Symbolism In The Call Of The Wild

Decent Essays
Characters in London’s books often return to their roots, or something they are familiar with, in order to restore order in their lives. In The Call of the Wild, Buck’s internal conflict is gradually increasing. Judge Thornton, his owner, is one of the first humans he has ever really cared for and their relationship is very meaningful to him. On the other hand, he felt more distant from civilization every passing day and knew that his true destiny and future lay in nature, unrestricted from any human influences. He would often hear a sound “deep in the forest” and when “he heard this call, mysteriously thrilling and luring, he felt compelled to turn his back upon the fire, and to plunge into the forest” (The Call of the Wild, London 124). London uses the symbol of the fire and the forest to represent tendencies toward civilization and…show more content…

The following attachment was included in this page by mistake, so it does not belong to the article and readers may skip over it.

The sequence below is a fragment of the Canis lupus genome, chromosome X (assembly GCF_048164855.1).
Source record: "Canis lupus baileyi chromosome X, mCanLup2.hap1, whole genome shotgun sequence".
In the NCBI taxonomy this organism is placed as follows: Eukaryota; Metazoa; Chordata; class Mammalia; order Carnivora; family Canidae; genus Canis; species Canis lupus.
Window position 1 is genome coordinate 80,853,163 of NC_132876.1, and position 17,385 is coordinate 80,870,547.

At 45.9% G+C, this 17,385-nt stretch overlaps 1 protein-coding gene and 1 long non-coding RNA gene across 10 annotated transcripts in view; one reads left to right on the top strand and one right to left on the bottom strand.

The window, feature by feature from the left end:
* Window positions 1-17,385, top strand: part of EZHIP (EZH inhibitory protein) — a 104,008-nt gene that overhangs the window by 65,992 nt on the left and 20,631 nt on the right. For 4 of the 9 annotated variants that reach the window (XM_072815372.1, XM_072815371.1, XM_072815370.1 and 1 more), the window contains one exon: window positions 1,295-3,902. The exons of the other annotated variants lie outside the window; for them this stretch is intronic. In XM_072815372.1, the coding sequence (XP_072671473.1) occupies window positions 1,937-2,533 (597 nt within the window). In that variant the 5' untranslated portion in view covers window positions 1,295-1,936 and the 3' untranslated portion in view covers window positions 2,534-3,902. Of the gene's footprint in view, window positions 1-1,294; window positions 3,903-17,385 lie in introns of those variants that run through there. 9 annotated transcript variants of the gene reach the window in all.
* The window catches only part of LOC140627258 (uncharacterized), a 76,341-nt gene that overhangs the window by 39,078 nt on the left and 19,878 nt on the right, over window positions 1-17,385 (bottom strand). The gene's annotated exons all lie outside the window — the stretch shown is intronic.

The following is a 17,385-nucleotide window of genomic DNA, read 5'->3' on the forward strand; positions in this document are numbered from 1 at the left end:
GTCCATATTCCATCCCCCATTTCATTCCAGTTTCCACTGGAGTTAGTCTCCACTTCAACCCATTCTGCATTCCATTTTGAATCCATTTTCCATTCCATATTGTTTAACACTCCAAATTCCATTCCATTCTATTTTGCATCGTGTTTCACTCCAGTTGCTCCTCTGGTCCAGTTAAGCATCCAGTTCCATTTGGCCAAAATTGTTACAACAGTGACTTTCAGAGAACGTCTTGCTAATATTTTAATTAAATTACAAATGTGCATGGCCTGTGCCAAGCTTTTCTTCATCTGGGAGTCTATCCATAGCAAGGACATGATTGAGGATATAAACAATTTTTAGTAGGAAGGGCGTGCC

Fire, often synonymous with human societal development as well as technological advancements represents the organized society that Buck was in when he was under the ownership of Judge Thornton. The symbol of the forest represents an environment where nature works without any bounds; creatures live and die based purely on how well they are equipped to react best to whatever nature has in store for them. Buck’s urge to transition from the fire to the forest represents his innate predilection toward the wild, which most animals should have. Eventually, when Thornton is killed but Yeehat natives, there is nothing holding Buck from becoming his true self in the wild. In response to Thornton’s death, Buck “came alive to a stirring of the new life in the forest” to avenge his master’s death and also embraced his new identity (The Call of the Wild, London 167). Buck was able to be at peace and comfort with himself by returning to his home, which was the unrestricted state
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